It seemed too good to be true. The website promised three incredible days of raw, gritty, authentic “TedX-style” presentations from some of the most revered women in tech, business and leadership. When I saw that Jennifer Hyman was going to be a keynote speaker, I basically bought the conference ticket on the spot. It was four months away, I had no idea how much the plane ticket would cost, and I hadn’t even enrolled in a coding bootcamp yet. But I knew I had to go. After several months of teaching myself to code and harder yet, self-reflection to realize I wanted to make a major career change, I knew I needed to start taking bold action. Like taking vacation from work to fly halfway across to country to attend a tech conference when I’m basically not in tech…yet. I literally did not know a single person that would be attending, but even that didn’t faze me. Something inside was pulling me to just do it. This would be my grand entrance to the tech field, and I pictured myself confidently walking into the conference and leaving with new connections and full of inspiration.
Skip ahead four months to the day I am flying to San Francisco for the conference, and let’s just say a lot of that early confidence had faded into me being a nervous wreck. I didn’t quite have buyer’s remorse, but I did feel a little ridiculous. Who was I to do something like this? I’m 31, have two kids, and am supposed to be in the phase of life where I’m thinking about whether to make mac and cheese or chicken nuggets for dinner. I was so scared that I even debated skipping the conference all together and just doing some sight-seeing…no one would ever have to know. Except that I brought my husband along. I had convinced him to turn this into an anniversary trip, and being the wonderful guy he is, he agreed to it even though we wouldn’t be together for half of it. During the flight, he talked me off the ledge and reminded me why I wanted to go in the first place. And while I didn’t feel any less nervous, I realized that this was exactly the type of thing I needed to be doing. Sure, it was a tech event and I want to be a developer. But it was bigger than that. It was something completely out of my comfort zone. It was doing something that scares me. It was not worrying about what other people think of me and following my heart.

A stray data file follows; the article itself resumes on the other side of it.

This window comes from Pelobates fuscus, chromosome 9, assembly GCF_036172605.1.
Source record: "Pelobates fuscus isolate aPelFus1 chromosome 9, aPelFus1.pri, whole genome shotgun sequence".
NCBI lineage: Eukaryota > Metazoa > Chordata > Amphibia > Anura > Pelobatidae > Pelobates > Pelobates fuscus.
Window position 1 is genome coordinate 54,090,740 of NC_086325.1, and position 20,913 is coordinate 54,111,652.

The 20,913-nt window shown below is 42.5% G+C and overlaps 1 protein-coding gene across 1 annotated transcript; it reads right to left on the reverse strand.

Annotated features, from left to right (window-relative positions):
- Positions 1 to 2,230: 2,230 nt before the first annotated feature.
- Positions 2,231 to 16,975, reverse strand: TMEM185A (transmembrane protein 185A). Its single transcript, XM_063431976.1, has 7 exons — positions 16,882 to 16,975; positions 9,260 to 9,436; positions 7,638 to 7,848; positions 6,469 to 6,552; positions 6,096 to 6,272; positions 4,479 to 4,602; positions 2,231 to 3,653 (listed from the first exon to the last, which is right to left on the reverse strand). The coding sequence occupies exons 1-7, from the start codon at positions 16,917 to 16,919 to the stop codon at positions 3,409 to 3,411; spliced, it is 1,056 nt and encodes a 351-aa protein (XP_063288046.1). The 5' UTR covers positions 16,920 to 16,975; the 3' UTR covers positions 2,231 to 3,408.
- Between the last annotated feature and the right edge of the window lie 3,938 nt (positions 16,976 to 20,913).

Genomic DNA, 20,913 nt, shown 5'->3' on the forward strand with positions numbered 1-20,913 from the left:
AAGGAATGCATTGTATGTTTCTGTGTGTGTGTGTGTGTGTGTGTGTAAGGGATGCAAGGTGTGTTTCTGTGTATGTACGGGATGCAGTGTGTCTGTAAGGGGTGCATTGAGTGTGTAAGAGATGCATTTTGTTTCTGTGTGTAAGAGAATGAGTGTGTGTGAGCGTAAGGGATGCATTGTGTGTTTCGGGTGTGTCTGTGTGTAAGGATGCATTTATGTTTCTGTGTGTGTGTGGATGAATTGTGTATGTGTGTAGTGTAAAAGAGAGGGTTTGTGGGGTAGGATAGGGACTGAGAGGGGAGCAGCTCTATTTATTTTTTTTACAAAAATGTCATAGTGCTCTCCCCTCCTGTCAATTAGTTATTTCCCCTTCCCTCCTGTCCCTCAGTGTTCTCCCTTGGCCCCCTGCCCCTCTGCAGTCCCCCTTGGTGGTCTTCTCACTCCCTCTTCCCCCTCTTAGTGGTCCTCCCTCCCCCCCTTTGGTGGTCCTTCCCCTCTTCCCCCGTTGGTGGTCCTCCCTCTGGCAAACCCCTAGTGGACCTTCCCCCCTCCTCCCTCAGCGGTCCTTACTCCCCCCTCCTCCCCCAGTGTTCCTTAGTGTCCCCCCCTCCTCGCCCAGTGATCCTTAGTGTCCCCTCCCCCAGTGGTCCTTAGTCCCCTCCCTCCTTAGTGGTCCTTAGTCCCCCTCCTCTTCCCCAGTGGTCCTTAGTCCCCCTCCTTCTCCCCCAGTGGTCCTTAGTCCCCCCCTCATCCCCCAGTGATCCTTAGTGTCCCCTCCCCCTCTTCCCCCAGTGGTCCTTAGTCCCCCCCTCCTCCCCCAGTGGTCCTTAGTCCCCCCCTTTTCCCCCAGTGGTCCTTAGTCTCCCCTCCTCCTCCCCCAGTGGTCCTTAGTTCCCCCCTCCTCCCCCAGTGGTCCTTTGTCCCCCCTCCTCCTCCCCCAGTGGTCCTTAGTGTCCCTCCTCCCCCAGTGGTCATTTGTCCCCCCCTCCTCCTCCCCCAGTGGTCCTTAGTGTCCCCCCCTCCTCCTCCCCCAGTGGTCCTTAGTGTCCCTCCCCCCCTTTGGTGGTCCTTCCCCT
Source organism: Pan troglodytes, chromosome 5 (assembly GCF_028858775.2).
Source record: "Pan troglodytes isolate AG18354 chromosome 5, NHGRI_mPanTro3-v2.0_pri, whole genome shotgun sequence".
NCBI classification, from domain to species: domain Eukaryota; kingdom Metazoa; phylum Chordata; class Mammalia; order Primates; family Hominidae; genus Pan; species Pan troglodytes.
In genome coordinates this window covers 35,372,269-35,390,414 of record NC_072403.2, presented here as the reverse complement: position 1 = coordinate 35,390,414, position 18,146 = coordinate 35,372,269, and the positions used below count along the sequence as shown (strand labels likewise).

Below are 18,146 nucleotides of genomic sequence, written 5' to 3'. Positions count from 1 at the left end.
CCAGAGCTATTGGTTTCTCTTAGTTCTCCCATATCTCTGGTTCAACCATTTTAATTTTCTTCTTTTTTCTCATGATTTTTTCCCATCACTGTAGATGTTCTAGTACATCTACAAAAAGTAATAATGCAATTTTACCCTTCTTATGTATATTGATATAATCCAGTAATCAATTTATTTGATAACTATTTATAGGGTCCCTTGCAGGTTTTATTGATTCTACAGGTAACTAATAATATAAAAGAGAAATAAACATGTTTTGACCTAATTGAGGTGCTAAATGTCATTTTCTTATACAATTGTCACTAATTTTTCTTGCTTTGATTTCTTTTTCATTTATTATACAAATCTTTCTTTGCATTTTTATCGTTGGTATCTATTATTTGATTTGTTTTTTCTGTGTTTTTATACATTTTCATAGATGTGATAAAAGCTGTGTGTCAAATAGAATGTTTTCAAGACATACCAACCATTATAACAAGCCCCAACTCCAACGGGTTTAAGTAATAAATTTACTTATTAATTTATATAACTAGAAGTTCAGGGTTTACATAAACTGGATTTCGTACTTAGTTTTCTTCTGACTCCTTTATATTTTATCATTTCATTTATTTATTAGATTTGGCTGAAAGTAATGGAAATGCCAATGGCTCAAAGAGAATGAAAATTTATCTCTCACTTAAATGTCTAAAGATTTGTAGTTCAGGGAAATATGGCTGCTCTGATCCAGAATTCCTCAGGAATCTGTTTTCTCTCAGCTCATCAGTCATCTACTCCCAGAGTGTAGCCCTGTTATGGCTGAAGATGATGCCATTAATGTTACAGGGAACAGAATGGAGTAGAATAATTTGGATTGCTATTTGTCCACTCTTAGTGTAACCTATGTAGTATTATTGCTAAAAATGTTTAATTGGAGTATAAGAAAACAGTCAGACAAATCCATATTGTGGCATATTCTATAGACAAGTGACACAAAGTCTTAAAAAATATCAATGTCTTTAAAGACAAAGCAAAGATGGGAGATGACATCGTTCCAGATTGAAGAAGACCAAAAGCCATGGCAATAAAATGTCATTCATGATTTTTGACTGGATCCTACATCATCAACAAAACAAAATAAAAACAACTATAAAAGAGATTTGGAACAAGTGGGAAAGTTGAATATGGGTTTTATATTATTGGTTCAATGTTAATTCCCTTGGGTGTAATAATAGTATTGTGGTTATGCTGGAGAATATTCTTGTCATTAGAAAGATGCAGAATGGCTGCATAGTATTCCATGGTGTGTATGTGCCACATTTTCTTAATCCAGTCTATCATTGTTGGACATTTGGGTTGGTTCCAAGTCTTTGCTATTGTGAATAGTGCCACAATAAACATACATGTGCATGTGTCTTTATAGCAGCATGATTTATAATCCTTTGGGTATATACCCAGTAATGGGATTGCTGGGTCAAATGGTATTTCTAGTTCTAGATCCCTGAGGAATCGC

And so when the morning of the first day came, I gave myself a quick pep talk (after drinking a lot of coffee of course), and walked as confidently as I could manage over to the check-in table and then found a seat in the main room. Within a few minutes of the first speaker, I knew I had made the right decision. It’s hard to put into words how I felt sitting in that room, looking around at the hundreds of women of all ages gathering to talk about technology. Even though I was still nervous and had not talked to anyone yet, there was a feeling of warmth and acceptance. A feeling that each person, while coming with unique backgrounds and experiences, was there less because of the differences and mostly because of the common thread that connected all of us together.
Stay tuned for part 2 where I share some highlights from the conference…